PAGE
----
Posted 27 May 2009 - 01:39 AM
Slipdigit posting for Old Hickory. This section originally followed some discussion about Normandy. I decided to move it here.
This is Old Hickory, I want to back up a little bit and talk about life in England In 1944.
England had had a hard time with the German Air Force bombing them day and night in the blitz of 1940. In 1944, they were still bombing them England every night, sometimes in the daytime.
The main fun that they had in England was at the pubs at night. They would all go to the pubs and eat and drink that brown ale and bitters and whatever it was that they liked. It was warm beer, sometimes it was hot. They didn’t serve cold beer. They ate a lot of lettuce and a lot of Spam. The fast food was fish and chips, which they wrapped in a newspaper.
The money in England was much different than ours. They first time I tried to buy something, I asked the girl “how much” and she said, “Six, eight & ha penny.” I didn’t know what she was talking about. I said to myself that I was going to learn how to count this money. It was six shillings, eight pence and a half a penny. I did learn to count it.
The famous song in England at that time was “The Blue Birds Over the White Cliffs of Dover.” They said that the blue birds had quit flying over Dover because of all the air activities, the bombing and all of that. They usually went over Dover. This song went that tomorrow everything would be good.
They also sang “Deep in the Heart of Texas,” “As Time Goes By,”and “I’ll Walk Alone.” The big dance they did, and they did it every night just before they’d close the pub up, was the Big Apple. Everybody would get out and do the Big Apple.
I will say that England during World War II was the darkest place on the face of this earth. The days were long in the winter time because it was close to the arctic circle. It would be dark at 4:00 in the afternoon. It wouldn’t be light until 8:00 the next morning. I never got used to that. There was so much fog at night that you’d better not get far from where you were unless you had somebody to holler out to tell you which way to come back because we couldn’t have any light.
In the Spring the days began to get longer. In the summer just before D-Day, it was dark at 11:30 and it began to get light about 2:00. It was hard for me to used to the weather. I admired the British people very much, because they were tough. They went through a lot and still kept their heads up and were in good spirits.
I want to say one more thing before I leave. I went to Slough, England one time to pick up something from a hardware store. I looked for a hardware store all up and down the streets of Slough. I finally stopped and asked a bobby, a policeman, where there was a hardware store. He didn’t know what I was talking about. I kept trying to explain it to him and he finally understood. He said, “Oh, you mean an iron monger.”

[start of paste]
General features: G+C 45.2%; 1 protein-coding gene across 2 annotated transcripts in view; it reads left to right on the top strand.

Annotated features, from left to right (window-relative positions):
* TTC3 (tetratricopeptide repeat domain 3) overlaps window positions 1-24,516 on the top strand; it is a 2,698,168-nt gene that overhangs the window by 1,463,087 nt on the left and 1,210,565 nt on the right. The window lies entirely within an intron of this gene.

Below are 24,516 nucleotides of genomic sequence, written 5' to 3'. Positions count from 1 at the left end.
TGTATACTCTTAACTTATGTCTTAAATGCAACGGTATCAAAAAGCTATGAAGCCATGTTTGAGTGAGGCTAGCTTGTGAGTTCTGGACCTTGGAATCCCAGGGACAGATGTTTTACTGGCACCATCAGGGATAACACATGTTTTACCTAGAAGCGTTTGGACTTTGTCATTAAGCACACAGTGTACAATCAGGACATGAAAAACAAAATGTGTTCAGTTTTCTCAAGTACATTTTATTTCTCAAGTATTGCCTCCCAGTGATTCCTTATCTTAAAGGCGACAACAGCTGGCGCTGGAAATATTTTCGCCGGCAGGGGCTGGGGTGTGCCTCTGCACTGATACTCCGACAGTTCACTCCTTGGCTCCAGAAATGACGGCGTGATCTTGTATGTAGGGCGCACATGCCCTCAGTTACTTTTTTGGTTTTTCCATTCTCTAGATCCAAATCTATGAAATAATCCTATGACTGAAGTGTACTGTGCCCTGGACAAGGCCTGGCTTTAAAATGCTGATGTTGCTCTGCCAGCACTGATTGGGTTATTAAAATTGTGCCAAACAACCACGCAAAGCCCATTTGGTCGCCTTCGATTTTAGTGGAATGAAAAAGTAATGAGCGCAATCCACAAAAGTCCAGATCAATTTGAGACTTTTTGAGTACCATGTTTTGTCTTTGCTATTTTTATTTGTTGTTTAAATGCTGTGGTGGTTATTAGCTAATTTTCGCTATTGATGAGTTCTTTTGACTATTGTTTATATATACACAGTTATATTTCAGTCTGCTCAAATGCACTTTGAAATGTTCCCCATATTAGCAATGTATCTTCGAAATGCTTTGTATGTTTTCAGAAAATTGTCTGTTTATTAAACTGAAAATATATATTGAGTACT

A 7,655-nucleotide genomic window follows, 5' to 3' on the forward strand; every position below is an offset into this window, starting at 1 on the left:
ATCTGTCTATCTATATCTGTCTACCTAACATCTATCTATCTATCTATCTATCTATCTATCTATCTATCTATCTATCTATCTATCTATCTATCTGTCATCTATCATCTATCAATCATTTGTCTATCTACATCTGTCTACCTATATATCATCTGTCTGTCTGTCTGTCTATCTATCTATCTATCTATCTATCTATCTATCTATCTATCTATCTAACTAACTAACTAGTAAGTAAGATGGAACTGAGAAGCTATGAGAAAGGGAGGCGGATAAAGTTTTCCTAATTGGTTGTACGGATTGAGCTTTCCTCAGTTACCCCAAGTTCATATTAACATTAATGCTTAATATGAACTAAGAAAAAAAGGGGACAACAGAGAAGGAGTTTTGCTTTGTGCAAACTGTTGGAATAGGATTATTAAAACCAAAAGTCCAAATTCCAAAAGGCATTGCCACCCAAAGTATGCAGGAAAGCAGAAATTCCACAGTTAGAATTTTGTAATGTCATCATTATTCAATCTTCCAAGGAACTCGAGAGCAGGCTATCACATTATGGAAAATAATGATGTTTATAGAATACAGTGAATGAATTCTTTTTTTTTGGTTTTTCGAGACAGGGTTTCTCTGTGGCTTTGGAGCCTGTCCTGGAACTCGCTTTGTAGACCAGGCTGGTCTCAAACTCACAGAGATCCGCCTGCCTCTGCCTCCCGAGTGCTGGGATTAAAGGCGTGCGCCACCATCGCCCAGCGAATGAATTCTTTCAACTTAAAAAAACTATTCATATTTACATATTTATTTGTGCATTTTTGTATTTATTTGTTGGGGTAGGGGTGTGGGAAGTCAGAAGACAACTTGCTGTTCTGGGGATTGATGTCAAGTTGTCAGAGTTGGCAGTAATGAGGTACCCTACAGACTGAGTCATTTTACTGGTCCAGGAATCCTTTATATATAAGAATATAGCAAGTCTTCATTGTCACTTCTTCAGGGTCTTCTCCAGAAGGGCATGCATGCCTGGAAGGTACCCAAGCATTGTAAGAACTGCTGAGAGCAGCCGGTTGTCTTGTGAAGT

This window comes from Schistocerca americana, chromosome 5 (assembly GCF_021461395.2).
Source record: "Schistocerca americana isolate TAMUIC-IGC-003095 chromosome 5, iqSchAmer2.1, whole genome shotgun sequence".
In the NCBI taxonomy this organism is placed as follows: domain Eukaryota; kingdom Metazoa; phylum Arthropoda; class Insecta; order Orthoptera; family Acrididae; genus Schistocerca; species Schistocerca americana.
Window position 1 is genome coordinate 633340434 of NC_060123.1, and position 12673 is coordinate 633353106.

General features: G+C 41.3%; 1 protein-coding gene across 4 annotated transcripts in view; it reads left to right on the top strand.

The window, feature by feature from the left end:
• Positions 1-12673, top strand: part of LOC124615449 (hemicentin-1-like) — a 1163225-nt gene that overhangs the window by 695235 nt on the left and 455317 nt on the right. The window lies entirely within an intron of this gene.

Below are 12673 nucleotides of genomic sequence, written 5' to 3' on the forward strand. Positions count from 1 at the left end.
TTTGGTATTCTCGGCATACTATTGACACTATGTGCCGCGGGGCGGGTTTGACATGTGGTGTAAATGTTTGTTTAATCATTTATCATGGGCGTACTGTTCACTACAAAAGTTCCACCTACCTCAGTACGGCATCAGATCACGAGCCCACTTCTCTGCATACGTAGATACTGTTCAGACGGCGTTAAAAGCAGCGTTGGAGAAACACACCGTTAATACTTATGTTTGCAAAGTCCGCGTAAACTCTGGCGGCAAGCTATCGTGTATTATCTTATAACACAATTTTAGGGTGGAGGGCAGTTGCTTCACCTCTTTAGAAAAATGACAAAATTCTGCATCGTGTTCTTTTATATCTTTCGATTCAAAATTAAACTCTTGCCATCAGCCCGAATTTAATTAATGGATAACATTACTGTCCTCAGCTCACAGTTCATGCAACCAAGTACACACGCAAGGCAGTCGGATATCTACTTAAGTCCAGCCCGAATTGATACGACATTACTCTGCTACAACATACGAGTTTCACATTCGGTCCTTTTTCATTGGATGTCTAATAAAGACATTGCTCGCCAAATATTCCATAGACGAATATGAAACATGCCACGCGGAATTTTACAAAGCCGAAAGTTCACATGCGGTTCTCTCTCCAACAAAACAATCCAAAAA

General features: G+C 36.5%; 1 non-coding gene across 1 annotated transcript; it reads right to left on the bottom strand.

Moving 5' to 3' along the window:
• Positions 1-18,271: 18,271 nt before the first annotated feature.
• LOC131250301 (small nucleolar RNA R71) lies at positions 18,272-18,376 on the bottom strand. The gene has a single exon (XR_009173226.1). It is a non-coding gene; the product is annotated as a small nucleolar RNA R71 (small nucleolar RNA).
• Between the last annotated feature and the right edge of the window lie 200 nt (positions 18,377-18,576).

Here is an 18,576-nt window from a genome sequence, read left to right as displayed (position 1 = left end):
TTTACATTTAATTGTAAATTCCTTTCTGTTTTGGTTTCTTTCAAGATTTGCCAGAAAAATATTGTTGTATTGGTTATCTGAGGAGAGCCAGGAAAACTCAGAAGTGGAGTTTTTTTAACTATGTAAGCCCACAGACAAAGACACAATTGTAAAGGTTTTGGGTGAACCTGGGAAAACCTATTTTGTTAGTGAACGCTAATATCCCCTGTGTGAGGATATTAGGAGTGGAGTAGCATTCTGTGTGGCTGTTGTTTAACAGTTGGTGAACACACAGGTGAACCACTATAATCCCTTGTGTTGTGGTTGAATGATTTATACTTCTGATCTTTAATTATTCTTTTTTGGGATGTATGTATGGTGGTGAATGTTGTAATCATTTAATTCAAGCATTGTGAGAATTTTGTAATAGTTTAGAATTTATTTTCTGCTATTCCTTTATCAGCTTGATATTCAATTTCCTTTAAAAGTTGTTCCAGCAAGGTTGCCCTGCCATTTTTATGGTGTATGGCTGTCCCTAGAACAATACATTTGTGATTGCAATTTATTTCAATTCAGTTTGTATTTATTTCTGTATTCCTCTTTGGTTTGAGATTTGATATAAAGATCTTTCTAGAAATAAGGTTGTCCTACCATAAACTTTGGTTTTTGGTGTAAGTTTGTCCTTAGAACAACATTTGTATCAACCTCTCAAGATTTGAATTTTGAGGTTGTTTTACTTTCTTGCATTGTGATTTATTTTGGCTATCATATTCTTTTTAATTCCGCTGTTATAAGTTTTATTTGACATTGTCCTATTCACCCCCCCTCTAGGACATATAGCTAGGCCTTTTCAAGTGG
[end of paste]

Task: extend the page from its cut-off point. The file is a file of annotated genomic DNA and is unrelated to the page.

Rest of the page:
As we waited on the docks at south Hampton waiting to go to Normandy, a Brig Gen walked up to where we were and asked the Lt, “ Were we ready?”
The Lt replied, “[There is] Not one in the crowd that wouldn’t spit in your face, if we asked him to.” I don’t believe that I would have spit in a brig. gen.’s face, but we were ready. The trip across the channel was boring and very dull.
On June 3rd, we dressed in full-dress uniform. We put on our wool uniform and then put fatigues on top of them. Those uniforms were gas impregnated. They stood up by themselves and they didn’t wear real good. That’s what we wore and a jacket. The clothes we had were: 2 pairs of underwear, one on and another one, we had 2 pairs socks and our jacket, a pair of long underwear. That’s the clothes we carried and one blanket.
We went to South Hampton. We thought we were going to Normandy, but we weren’t sure. We went down there on the 3rd and they briefed us and told us what we were supposed to do. Then they put us inside a barbed-wire fence and we couldn’t talk to anybody but each other. We couldn’t mention where we were going or what we were going to do. We knew that something was coming. We saw the airplanes flying the night before the invasion.
They had briefed us, but they didn’t take us out on D-Day. On the second day [June 7th], they took us out to get on something to cross the channel in. Well, they took us back in. On the third day, they put us on a landing craft, tank. That’s what we crossed the channel in, with a little barrage balloon going up from it and a 2-man crew. We didn’t get in on the third day, but on the fourth day [10th], we got on the LCT and started toward France. We got in sometime in the afternoon. The LCT that I was on lowered the front end of it and a jeep went off [the ramp]. That was the last time we saw that jeep; I don’t know how deep the water was. Two British guys were operating the LCT. One of them said, “I think it’s too deep, mate.” We moved down and we got in that time.